One of the main themes of “The Killer Angels” is the different beliefs about the cause of the war. Both the North and the South believed they were right in the beliefs that they fought for. The Northern Army believed they were fighting to free the slaves.
The Southern Army did not think the war was about slavery they were fighting for state's rights.
“We established this country in the first place with strong state governments . . . to avoid a central tyranny.”
In the history of the United States there has always been disagreement about the cause of war. The present conflict in Iraq is a good example. Many believe we are fighting to free the Iraqi people from tyranny, while another portion of our population believes we are in this conflict so we can control the oil and the profit from the oil in that region.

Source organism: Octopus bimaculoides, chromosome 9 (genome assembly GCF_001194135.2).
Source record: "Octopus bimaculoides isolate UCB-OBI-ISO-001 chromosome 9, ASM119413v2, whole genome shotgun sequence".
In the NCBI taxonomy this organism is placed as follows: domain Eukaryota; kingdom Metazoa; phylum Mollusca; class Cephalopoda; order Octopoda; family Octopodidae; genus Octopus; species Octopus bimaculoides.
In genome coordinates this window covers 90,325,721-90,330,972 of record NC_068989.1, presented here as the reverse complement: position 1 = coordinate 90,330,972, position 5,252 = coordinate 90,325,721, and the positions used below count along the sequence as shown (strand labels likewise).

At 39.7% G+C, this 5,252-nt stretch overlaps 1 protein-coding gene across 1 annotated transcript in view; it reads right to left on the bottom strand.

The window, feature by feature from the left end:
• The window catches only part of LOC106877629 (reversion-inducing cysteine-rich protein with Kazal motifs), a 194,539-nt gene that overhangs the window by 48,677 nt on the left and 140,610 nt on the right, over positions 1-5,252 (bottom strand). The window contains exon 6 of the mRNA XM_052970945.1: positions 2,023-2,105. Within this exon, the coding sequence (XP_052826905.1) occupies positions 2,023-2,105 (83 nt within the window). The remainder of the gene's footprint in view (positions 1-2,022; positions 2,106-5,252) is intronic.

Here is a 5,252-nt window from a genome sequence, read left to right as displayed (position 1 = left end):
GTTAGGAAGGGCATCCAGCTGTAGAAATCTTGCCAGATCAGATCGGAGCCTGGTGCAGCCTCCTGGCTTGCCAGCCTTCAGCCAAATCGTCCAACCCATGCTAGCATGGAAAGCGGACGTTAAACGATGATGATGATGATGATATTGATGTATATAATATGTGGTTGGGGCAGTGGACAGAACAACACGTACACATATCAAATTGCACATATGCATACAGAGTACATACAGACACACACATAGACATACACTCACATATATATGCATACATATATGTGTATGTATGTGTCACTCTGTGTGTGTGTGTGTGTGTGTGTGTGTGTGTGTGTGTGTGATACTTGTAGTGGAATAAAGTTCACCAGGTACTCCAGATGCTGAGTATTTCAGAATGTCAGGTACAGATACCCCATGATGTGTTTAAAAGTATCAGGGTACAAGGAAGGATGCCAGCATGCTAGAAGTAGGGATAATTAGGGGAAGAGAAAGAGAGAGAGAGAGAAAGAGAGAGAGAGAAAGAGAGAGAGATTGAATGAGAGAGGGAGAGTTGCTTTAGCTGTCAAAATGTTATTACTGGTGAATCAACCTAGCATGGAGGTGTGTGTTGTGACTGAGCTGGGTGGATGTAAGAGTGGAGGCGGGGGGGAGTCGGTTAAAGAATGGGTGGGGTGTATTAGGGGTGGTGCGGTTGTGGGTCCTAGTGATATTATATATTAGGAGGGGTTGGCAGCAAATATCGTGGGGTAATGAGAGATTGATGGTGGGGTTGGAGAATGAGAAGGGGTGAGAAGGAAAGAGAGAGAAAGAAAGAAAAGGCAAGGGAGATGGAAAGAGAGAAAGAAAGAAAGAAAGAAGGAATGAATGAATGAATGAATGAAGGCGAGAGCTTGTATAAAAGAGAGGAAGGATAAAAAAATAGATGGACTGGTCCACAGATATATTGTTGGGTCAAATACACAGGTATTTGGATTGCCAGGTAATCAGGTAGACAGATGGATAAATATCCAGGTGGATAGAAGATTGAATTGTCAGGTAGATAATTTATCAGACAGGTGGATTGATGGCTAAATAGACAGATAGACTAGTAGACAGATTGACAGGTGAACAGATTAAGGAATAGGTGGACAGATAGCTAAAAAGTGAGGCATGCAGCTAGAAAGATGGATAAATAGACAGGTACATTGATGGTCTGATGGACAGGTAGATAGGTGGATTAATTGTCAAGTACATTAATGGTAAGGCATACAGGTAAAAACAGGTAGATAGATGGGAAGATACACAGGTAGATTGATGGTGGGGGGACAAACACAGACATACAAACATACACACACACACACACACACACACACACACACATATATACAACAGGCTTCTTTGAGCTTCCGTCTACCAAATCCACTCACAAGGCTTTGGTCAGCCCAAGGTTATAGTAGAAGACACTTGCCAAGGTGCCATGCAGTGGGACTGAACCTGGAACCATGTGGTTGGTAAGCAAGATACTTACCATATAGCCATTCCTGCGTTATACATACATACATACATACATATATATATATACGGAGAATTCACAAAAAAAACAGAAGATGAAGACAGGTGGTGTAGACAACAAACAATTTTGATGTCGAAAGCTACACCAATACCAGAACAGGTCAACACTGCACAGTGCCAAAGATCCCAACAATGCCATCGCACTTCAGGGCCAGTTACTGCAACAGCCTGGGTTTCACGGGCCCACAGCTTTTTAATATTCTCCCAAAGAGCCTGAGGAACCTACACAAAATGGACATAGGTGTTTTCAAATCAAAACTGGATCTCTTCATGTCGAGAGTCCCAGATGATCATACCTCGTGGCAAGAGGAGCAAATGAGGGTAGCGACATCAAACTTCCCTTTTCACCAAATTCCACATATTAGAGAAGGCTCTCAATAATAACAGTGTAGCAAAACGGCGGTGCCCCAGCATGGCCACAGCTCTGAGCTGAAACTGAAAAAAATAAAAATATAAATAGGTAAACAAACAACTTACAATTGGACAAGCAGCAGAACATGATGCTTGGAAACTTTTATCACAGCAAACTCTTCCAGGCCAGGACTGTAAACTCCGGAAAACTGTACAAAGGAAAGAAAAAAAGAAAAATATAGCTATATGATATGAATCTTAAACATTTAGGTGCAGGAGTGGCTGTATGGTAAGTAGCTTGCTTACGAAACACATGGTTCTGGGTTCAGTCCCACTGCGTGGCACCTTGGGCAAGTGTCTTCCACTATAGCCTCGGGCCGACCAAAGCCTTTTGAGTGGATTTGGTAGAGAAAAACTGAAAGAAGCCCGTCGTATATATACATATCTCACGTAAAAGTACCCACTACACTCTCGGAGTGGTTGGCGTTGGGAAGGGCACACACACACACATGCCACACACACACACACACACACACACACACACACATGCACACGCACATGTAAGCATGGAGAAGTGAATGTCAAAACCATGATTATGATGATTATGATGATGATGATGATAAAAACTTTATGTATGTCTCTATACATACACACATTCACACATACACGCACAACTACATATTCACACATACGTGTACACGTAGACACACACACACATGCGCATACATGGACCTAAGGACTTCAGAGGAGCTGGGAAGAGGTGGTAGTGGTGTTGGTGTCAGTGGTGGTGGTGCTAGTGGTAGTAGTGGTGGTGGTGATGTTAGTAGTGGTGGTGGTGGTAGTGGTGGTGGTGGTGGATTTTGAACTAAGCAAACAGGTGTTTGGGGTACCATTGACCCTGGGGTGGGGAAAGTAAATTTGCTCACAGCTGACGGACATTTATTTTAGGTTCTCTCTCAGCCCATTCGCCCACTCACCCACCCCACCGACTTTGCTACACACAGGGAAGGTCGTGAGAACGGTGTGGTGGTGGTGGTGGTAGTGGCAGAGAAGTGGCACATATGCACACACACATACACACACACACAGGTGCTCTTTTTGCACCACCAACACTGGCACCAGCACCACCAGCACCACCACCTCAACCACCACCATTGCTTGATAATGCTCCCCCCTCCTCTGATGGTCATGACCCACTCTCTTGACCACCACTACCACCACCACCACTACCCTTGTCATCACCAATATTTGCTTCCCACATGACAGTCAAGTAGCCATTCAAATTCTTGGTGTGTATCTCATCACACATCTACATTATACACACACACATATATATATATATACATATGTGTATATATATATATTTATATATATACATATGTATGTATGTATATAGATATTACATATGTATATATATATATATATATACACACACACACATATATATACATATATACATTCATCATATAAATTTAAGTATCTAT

Another major theme is the concept of war being God’s will or human will. During the Civil War, General Lee believed that what he was doing was God’s will. “He believed in a Purpose as surely as he believed that the stars above him were really there.” When he hears news of the Confederate's victory on the first day, he thinks it was God’s will and offers a prayer of gratitude. Yet, some of his generals and troops did not agree, Longstreet was quoted:
“[I]t isn’t God that is sending those men up that hill.” In other words, it is a human decision, one that could have been made differently. Not everything is predestined or fated to be the way it is. Humans also have responsibility.”
We have the same argument today. One part of our society thinks our presences in Iraq is a “righteous” stand, while another segment believes this involvement is a choice made by man for profit.